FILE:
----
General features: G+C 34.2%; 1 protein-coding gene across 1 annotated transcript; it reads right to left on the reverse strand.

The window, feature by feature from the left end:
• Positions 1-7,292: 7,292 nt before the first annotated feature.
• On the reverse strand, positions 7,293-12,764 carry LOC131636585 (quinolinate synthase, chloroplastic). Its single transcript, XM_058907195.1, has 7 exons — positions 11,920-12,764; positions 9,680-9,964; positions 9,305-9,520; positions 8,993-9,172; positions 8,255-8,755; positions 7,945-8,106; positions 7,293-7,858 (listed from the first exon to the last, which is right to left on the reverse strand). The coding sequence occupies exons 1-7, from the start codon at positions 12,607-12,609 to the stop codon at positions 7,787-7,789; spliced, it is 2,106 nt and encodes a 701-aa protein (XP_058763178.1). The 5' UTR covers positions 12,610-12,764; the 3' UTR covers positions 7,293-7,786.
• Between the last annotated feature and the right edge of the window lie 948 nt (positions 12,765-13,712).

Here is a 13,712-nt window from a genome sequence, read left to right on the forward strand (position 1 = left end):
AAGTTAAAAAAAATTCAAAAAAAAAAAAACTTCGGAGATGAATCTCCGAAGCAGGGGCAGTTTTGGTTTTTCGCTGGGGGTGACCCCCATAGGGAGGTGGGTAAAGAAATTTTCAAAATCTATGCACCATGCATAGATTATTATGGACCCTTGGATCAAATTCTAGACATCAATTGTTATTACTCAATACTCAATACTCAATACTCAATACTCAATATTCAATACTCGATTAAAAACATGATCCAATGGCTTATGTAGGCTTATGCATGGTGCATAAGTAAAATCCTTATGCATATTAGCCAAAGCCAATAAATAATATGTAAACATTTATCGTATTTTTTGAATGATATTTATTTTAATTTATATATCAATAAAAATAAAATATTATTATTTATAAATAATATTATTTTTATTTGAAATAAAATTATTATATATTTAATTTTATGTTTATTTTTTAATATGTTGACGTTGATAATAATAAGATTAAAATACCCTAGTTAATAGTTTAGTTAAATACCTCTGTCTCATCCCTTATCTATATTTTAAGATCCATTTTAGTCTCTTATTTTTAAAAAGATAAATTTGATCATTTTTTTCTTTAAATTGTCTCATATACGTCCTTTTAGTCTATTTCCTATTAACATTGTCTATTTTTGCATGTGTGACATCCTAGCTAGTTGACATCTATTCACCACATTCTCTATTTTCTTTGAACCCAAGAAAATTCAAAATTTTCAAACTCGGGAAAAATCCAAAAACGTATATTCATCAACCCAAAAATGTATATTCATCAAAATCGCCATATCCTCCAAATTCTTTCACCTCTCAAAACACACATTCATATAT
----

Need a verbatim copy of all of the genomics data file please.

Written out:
General features: G+C 34.2%; 1 protein-coding gene across 1 annotated transcript; it reads right to left on the reverse strand.

The window, feature by feature from the left end:
• Positions 1-7,292: 7,292 nt before the first annotated feature.
• On the reverse strand, positions 7,293-12,764 carry LOC131636585 (quinolinate synthase, chloroplastic). Its single transcript, XM_058907195.1, has 7 exons — positions 11,920-12,764; positions 9,680-9,964; positions 9,305-9,520; positions 8,993-9,172; positions 8,255-8,755; positions 7,945-8,106; positions 7,293-7,858 (listed from the first exon to the last, which is right to left on the reverse strand). The coding sequence occupies exons 1-7, from the start codon at positions 12,607-12,609 to the stop codon at positions 7,787-7,789; spliced, it is 2,106 nt and encodes a 701-aa protein (XP_058763178.1). The 5' UTR covers positions 12,610-12,764; the 3' UTR covers positions 7,293-7,786.
• Between the last annotated feature and the right edge of the window lie 948 nt (positions 12,765-13,712).

Here is a 13,712-nt window from a genome sequence, read left to right on the forward strand (position 1 = left end):
AAGTTAAAAAAAATTCAAAAAAAAAAAAACTTCGGAGATGAATCTCCGAAGCAGGGGCAGTTTTGGTTTTTCGCTGGGGGTGACCCCCATAGGGAGGTGGGTAAAGAAATTTTCAAAATCTATGCACCATGCATAGATTATTATGGACCCTTGGATCAAATTCTAGACATCAATTGTTATTACTCAATACTCAATACTCAATACTCAATACTCAATATTCAATACTCGATTAAAAACATGATCCAATGGCTTATGTAGGCTTATGCATGGTGCATAAGTAAAATCCTTATGCATATTAGCCAAAGCCAATAAATAATATGTAAACATTTATCGTATTTTTTGAATGATATTTATTTTAATTTATATATCAATAAAAATAAAATATTATTATTTATAAATAATATTATTTTTATTTGAAATAAAATTATTATATATTTAATTTTATGTTTATTTTTTAATATGTTGACGTTGATAATAATAAGATTAAAATACCCTAGTTAATAGTTTAGTTAAATACCTCTGTCTCATCCCTTATCTATATTTTAAGATCCATTTTAGTCTCTTATTTTTAAAAAGATAAATTTGATCATTTTTTTCTTTAAATTGTCTCATATACGTCCTTTTAGTCTATTTCCTATTAACATTGTCTATTTTTGCATGTGTGACATCCTAGCTAGTTGACATCTATTCACCACATTCTCTATTTTCTTTGAACCCAAGAAAATTCAAAATTTTCAAACTCGGGAAAAATCCAAAAACGTATATTCATCAACCCAAAAATGTATATTCATCAAAATCGCCATATCCTCCAAATTCTTTCACCTCTCAAAACACACATTCATATAT